THURSDAY, Aug. 19, 2021 (HealthDay News) — Want Fluffy to eat? Don’t make her work for her supper.
Given the choice between a readily available meal tray and solving a puzzle to get at their nosh, 17 domestic cats in a new study took the easy way out.
“It wasn’t that cats never used the food puzzle, but cats ate more food from the tray, spent more time at the tray and made more first choices to approach and eat from the tray rather than the puzzle,” said cat behaviorist Mikel Delgado, a research affiliate at the University of California Davis School of Veterinary Medicine.
The cats in the study wore activity monitors, and even those that were more active preferred the easy eats over a meal they could see but had to work to get to.
But Delgado said the findings don’t mean that cat owners should dismiss food puzzles. Just because cats didn’t prefer the one in the study doesn’t mean they don’t like them, she said.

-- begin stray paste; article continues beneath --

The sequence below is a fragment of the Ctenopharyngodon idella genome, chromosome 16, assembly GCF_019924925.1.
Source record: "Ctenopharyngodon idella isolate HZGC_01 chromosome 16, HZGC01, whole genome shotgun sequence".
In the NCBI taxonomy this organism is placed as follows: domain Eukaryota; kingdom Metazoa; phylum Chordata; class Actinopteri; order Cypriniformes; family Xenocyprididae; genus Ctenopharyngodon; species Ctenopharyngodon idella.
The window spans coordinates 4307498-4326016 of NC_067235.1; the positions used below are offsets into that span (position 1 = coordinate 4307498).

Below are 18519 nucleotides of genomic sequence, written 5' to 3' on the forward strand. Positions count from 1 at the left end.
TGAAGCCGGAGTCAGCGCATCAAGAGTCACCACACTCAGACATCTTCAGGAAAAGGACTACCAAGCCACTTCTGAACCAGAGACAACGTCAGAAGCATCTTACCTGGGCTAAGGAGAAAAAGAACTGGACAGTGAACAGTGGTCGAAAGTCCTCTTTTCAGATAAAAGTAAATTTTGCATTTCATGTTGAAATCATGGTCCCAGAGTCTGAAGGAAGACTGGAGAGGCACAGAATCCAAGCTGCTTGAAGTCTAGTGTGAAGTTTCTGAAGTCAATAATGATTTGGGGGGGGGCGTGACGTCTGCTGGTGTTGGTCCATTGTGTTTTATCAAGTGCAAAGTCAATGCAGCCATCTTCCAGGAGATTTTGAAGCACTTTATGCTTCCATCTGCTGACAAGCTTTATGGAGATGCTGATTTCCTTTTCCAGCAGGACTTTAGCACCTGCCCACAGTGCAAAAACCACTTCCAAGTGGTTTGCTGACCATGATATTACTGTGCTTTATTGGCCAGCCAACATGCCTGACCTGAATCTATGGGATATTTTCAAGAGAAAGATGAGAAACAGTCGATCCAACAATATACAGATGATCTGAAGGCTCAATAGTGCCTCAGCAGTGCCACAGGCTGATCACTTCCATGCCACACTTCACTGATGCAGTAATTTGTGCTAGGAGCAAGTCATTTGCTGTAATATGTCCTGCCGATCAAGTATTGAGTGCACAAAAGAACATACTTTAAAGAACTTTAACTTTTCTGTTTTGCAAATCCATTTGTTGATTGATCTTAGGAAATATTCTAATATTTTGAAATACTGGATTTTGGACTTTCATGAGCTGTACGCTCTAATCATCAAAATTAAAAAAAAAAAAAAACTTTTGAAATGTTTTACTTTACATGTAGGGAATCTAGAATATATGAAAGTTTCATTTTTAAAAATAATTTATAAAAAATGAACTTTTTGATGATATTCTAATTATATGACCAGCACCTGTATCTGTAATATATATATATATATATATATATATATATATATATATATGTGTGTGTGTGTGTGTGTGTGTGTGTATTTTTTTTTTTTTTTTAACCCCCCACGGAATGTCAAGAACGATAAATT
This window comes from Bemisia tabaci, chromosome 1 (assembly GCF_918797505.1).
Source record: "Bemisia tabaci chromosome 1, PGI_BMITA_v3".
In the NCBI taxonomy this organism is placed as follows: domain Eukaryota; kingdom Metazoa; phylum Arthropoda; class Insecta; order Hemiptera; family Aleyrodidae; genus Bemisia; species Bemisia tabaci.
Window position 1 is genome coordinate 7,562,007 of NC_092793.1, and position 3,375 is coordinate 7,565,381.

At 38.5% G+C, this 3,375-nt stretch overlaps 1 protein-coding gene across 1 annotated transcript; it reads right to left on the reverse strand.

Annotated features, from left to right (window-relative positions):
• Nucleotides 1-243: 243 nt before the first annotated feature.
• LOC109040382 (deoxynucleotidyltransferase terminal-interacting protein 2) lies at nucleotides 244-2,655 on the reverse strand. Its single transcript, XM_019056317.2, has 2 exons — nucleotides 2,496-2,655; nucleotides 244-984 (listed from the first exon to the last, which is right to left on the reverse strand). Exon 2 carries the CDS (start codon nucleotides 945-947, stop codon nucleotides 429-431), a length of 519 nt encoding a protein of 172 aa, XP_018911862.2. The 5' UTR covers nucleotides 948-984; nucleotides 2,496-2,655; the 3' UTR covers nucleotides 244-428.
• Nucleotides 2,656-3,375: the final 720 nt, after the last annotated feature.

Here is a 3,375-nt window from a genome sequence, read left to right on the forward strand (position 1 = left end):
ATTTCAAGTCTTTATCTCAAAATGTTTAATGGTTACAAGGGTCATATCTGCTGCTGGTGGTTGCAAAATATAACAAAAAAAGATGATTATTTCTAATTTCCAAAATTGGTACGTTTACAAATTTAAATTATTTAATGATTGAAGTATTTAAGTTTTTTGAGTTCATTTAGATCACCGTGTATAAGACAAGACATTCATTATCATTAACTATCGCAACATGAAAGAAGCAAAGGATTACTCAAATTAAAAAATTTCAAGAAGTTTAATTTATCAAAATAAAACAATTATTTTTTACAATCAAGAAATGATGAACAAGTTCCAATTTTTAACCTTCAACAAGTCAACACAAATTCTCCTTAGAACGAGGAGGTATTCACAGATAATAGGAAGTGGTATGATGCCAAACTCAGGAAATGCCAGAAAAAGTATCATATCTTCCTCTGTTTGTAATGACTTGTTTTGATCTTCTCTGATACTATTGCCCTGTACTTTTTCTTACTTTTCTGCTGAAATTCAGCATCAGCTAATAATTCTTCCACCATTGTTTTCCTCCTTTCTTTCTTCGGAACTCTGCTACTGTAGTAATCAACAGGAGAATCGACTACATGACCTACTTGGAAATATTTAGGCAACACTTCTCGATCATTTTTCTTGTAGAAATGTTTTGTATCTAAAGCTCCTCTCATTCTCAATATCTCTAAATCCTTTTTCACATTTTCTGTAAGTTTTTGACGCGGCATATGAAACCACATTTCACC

Delgado’s previous research has shown that food puzzles can be an important enrichment activity for cats.
The cats’ behavior came as a surprise to Delgado and her team, because it was so different from that of other animals.
Most prefer to work for their meals, a behavior known as contrafreeloading, they said.
“There is an entire body of research that shows that most species including birds, rodents, wolves, primates — even giraffes — prefer to work for their food,” Delgado said. “What’s surprising is out of all these species cats seem to be the only ones that showed no strong tendency to contrafreeload.”
It’s not clear why felines have that preference, she said.
One possibility: The food puzzles used in the study might not have stimulated cats’ natural hunting behavior, which usually involves ambushing their prey, Delgado said.
The findings were recently published in the journal Animal Cognition.
The Humane Society of the United States has more on cats.
SOURCE: University of California, Davis, news release, Aug. 13, 2021
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